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Application of limitation period by analogy to a claim in equity

Application of limitation period by analogy to a claim in equity

Published on April 4, 2014 by Adrian O’Dea

On 28 March 2014, Edelman J delivered judgment in the case of Agricultural Land Management Ltd v Jackson [No. 2] [2014] WASC 102.
In Agricultural Land Management, Edelman J considered, amongst other issues, whether the six year limitation period in section 1317K of the Corporations Act should be applied by analogy to an equitable claim for breach of fiduciary duty.
In paragraph 212 of the judgment, Edelman J states:
“There is one qualification, binding upon me, to the principle concerning the application of a statute by analogy. This qualification is that equity will not apply a limitation period by analogy where there are circumstances which make the application of the statute unconscionable. Counsel for Agricultural did not make any submission, nor lead any evidence, that there were any circumstances which might make the application of a six-year period of limitation unconscionable.”
The binding authority to which Edelman J is referring is the Court of Appeal judgment of Hewitt v Henderson [2006] WASCA 233 [25] (Buss JA, with Steytler P and Pullin JA agreeing).
In paragraph 25 of Hewitt v Henderson, Buss JA states:
“In my opinion, the authorities which I have reviewed support the proposition that equity will not apply a limitation period by analogy where there are circumstances which make the application of the statute unconscionable. The learned Judge was therefore correct in deciding not to disallow the amendments on the basis asserted by the appellant. It is inappropriate, in these proceedings, to determine whether equity retains a broader discretion as to whether the statute should apply; for example, by reference to any exceptions that are allowed in the law of laches, as La Forest J held in KM, at 332 – 333, and with whom Kirby P, in Williams, appears to have agreed”.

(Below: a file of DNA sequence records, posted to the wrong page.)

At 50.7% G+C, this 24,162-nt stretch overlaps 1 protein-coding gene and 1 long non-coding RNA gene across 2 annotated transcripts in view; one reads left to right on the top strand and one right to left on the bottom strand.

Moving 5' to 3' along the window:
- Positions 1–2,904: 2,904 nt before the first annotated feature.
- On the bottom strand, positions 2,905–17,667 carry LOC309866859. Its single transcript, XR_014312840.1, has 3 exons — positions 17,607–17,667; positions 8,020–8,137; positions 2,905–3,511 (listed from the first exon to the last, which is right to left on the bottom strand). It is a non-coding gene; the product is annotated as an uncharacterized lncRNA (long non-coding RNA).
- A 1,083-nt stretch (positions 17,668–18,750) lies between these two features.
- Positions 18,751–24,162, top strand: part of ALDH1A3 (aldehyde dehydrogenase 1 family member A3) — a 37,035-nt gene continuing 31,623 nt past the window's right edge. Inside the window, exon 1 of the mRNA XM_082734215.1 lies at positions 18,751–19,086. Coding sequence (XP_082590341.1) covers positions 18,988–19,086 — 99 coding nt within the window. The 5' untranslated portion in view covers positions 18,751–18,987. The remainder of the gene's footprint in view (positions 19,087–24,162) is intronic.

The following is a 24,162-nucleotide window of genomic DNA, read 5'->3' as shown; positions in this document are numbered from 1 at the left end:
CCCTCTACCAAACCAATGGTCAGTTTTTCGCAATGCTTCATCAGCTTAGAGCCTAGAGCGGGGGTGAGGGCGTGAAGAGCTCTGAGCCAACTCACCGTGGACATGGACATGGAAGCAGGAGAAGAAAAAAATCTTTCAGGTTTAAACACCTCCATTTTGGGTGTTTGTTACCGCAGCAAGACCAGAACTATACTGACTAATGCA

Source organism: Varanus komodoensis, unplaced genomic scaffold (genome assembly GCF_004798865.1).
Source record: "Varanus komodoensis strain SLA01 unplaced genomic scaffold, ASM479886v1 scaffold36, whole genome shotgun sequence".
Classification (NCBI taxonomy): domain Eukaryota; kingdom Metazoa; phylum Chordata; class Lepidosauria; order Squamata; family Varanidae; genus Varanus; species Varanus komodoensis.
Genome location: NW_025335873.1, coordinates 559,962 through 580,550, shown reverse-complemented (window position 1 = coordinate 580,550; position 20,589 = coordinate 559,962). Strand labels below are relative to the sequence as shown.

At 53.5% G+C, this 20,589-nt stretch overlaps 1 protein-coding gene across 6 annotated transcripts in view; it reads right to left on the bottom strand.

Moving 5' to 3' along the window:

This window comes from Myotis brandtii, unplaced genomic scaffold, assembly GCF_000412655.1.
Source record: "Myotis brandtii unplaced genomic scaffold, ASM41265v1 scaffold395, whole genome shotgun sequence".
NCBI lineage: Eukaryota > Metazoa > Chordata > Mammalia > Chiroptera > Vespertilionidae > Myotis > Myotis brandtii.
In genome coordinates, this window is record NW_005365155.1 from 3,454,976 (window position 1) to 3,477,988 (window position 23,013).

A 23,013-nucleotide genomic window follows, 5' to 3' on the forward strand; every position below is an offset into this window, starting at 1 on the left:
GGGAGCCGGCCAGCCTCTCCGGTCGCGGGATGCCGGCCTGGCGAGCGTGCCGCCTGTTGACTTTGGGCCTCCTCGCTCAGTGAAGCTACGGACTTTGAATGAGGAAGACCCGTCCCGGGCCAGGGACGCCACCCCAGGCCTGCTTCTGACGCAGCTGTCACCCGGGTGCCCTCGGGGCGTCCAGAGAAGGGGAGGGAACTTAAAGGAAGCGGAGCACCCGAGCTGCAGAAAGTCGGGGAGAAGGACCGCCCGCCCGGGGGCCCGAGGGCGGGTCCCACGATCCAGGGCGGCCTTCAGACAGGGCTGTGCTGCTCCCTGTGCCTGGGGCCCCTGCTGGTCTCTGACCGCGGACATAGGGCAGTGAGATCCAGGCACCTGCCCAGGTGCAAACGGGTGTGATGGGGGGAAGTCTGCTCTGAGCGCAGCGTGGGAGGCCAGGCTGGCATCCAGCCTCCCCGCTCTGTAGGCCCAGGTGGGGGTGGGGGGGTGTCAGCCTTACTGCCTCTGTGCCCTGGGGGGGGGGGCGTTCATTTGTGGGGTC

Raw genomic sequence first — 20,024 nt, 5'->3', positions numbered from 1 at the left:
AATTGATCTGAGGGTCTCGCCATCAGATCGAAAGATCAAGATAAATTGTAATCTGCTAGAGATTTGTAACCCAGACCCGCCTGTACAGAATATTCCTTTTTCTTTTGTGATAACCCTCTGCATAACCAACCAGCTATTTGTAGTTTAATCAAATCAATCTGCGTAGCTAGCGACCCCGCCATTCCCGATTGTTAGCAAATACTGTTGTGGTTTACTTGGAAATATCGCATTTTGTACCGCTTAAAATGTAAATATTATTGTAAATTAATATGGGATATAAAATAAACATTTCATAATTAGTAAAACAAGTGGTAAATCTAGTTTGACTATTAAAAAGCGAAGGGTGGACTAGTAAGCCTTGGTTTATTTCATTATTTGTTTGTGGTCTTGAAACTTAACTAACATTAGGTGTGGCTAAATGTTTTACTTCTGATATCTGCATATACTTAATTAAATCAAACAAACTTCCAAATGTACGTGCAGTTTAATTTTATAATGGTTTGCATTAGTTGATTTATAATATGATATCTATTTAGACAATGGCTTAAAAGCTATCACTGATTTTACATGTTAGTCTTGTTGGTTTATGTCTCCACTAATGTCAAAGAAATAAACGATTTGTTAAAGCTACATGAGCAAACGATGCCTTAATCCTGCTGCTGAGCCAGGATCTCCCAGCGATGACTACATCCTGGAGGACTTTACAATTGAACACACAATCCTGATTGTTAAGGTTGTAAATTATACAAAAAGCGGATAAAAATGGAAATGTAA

In the New South Wales case of Mathas v Slater; Donnybrook Properties v Simpson [2009] NSWSC 1397, Rein J also indicated what His Honour saw as the proposition supported by the authorities on this issue. At paragraph 105 of his judgment Rein J states:
“There are authorities which make it clear that a Court of Equity will not apply the analogy if “having regard to all of the circumstances it is against conscience or unjust to do so”: see Young, Croft and Smith, On Equity (2009) Thomson Reuters/Lawbook Co. at 17.300 and see Duke Group Ltd (in liq) v Alamain Investments Ltd [2003] SASC 415 at [113], [114] and [135], Trevorrow v State of South Australia (No 5) (2007) 98 SASR 136 at 332 – 335 and see also, in respect of response to reliance on the Limitation Act, Hawkins v Clayton (1988) 164 CLR 539 at 590 – 591.”
Rein J’s decision was approved (albeit by way of obiter) in the appeal decision of Simpson v Donnybrook Properties Pty Ltd [2010] NSWCA 229 at paragraph 106 where Young JA (with whom MacFarlan and Hodgson JA agreed) states:
“In my view the primary Judge, in dealing with a claim in equity, was entitled to take this view”.
There have been a number of other cases in recent years which have considered this issue (see for example the judgment of Brereton J, In the Matter of Auzhair Supplies Pty Ltd (in liq) [2013] NSWSC 1), and some practitioners continue to debate whether equity retains a discretion when applying statutory or common law limitation periods by analogy, and the parameters and scope of that discretion.

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